Ashwagandha grows as a small shrub native to North Africa, India, and the Middle East. It has yellow flowers and red fruit, and the berries, fruit, seeds, and roots have all been used in Ayurvedic medicine (traditional Indian medicine) for about 3000 years. The Ashwagandha plant is named for its distinct smell. Directly translated the name means "smell of horse." Traditionally it was believed to hold the abilities of the animal it smelled like, and was thought to give people who ingested it the strength and virility of the horse. The popular herb is also called winter cherry, or Indian ginseng.
Ashwagandha has numerous benefits, among them the eight below:
1.Blood Sugar Regulation
Ashwagandha is an adaptogenic herb, and as such it can regulate blood sugar levels in all people, but especially in people with diabetes. One study showed Ashwagandha both increasing insulin secretion and improving the insulin sensitivity in muscle cells. Keeping blood sugars balanced can have a positive impact on many conditions such as dementia and depression.
2. Athletic Performance
Ashwagandha is often linked to increased athletic performance, and the herb is thought to increase the amount of oxygen the body takes up during exercise. Several studies have shown the herb to have a significant impact on both lung capacity and energy levels in athletes. Benefits have also been shown in non-athletes.
3. Energy Increase
People who suffer from conditions marked by fatigue may be able to increase their daily energy levels with ashwagandha.
4. Immune System Support
In studies ashwagandha has had a proven positive effect on the immune system. It also decreases overall inflammation in the body. It's ashwagandha's anti-inflammatory properties that makes it a candidate for use in the treatment of diseases like arthritis.
5. Neurodegenerative Disease Protection
Ashwagandha is thought to protect against many neurodegenerative diseases, such as Alzheimer's disease or Parkinson's disease. Withanamides, the active compounds in ashwagandha is thought to protect against plaques associated with Alzeimer's disease, and the natural antioxidants found in the herb is believed to prevent cell damage by destroying free radicals. In addition ashwagandha can also improve memory functions like attention and concentration, and assist with general thinking ability. Ashwagandha may also help with many of the cognitive symptoms of neurodegenerative diseases.
6. Supplemental Cancer Treatment
One animal research study determined that ashwagandha was able to decrease a lung tumor.and although there is nothing conclusive so far, the findings seem to show that ashwagandha might slow the growth of human cancers too, including prostate cancer, lung cancer, kidney cancer, and breast cancer. Ashwagandha impedes the growth of new cancer cells as well as inducing apoptosis, the programmed death of cancer cells. Another benefit of ashwagandha is that it can help with tiredness in people undergoing cancer treatment.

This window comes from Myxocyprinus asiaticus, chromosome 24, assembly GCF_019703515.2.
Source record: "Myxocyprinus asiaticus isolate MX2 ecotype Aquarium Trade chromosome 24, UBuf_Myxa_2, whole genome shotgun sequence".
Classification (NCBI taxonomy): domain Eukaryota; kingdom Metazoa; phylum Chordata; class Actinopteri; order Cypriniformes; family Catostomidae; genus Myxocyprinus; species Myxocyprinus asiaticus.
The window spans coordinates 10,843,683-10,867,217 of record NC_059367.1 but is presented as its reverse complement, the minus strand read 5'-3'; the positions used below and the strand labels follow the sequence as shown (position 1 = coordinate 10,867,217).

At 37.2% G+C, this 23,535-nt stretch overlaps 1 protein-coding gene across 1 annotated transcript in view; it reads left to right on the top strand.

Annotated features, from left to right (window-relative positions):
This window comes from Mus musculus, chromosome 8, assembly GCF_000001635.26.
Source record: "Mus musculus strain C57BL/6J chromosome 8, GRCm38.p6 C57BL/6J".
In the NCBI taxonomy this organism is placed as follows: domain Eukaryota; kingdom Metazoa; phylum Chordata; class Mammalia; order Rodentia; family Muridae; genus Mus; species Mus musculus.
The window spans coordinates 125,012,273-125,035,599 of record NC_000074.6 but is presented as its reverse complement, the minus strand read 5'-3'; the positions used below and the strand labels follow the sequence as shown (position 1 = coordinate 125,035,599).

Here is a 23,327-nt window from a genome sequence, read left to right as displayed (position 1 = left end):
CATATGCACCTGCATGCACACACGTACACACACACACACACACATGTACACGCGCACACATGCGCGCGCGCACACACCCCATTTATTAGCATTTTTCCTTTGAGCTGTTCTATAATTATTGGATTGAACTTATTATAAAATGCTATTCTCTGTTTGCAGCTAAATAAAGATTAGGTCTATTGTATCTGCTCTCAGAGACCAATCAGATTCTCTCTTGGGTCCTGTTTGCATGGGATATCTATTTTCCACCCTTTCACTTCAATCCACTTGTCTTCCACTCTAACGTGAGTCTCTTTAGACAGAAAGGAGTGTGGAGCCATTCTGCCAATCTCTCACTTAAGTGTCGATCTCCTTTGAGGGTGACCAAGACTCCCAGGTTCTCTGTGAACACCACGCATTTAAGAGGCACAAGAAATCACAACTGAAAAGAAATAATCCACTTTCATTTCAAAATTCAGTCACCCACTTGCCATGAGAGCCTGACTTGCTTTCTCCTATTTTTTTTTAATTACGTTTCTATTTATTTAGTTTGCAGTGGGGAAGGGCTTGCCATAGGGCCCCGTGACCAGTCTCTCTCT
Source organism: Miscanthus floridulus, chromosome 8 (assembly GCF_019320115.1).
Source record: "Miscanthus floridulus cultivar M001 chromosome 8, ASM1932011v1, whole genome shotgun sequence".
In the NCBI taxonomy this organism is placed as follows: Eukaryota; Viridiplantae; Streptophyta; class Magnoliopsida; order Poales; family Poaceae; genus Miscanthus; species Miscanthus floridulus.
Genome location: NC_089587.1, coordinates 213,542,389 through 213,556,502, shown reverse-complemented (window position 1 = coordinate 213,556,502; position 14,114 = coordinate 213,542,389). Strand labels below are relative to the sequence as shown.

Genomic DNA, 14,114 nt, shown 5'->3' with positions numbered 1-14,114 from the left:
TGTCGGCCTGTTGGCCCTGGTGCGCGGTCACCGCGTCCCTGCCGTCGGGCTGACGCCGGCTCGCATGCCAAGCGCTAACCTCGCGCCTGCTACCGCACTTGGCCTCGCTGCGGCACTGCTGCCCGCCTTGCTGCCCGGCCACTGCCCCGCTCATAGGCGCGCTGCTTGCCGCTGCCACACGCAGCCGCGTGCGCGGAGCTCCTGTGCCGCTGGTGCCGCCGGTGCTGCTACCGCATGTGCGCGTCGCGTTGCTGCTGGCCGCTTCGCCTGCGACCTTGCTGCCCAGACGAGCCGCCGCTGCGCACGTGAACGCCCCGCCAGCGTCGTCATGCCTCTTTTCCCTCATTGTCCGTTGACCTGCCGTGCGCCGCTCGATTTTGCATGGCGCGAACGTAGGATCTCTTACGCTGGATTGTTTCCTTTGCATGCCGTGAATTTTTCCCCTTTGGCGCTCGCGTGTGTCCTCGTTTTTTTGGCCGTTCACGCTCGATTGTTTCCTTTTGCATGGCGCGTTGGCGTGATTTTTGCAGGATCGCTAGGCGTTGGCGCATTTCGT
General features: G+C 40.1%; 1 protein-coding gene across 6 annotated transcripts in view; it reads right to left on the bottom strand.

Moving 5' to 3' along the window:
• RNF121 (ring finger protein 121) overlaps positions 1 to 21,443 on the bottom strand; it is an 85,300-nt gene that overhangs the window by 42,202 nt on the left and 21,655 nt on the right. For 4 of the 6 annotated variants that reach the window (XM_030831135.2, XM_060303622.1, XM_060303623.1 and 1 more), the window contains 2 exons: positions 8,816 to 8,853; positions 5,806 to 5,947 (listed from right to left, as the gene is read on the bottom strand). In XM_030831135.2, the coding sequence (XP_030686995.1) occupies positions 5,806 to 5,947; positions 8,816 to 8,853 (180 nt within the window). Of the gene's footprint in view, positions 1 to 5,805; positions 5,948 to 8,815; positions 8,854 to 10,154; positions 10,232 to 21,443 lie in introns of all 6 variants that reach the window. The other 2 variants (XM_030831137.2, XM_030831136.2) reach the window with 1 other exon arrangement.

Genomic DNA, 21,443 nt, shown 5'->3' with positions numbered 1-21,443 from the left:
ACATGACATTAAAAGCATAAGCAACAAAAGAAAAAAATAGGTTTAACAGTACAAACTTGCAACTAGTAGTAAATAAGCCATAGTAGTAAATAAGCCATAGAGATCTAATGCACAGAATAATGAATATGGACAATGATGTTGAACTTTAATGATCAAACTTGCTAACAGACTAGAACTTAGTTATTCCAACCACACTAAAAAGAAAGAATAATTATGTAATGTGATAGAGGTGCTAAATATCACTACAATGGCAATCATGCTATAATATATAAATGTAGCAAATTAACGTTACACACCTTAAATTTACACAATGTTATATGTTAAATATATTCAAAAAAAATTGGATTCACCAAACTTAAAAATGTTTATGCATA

7. Stress and Anxiety Management
Ashwagandha is a proven adaptogen which means it can help lower cortisol levels, and help manage and decrease symptoms of anxiety both in the general population and in people with GAD (Generalized Anxiety Disorder). Ashwagandha is useful in stress management as well, and has a positive effect on the adrenals in humans.
8. Cholesterol Management
Several animal studies have shown that Ashwagandha may be helpful in managing cholesterol and triglyceride levels, thereby improving heart health and decreasing the risks of heart disease. A 60-day study in humans showed that on average the group taking the highest dosage of ashwagandha extract had an 11% decrease in triglycerides and a 17% decrease in LDL (bad) cholesterol.
Is ashwagandha safe to use in pregnancy?
Pregnant women should avoid using ashwagandha supplements since the herb can possibly induce an early delivery. Nursing mothers and children under the age of 18 should consult their physicians before using ashwagandha.
Can you take ashwagandha daily?
While you should always check with your primary doctor before starting any new herbal supplements or medicines, and follow their suggestions for dosage, many studies follow patients that supplement with Ashwagandha daily. More studies are required to rule out side effects and to determine long term results.
What is the recommended dosage of ashwagandha?
The dosage of Ashwagandha will depend on the issue you are attempting to treat. Low doses of between 50-100mg have proven effective in some instances, but 300-500mg taken with meals is believed to be a safe dosage. There is no standard recommended dosage, and more research is still needed on the dosages and uses of Ashwagandha.
Is Ashwagandha rich in iron?
Yes! Ashwagandha is a great source of iron and can increase red blood cells.
Try Ashwagandha for Yourself
3000 years of use, and Ashwafandha is still a popular herb. There are many ashwagandha containing products to choose from on the market. The HealthImpaq Natural Ashwagandha Root Extract is one of them, and well worth a try if you want to reap some of these amazing benefits of Ashwagandha for yourself!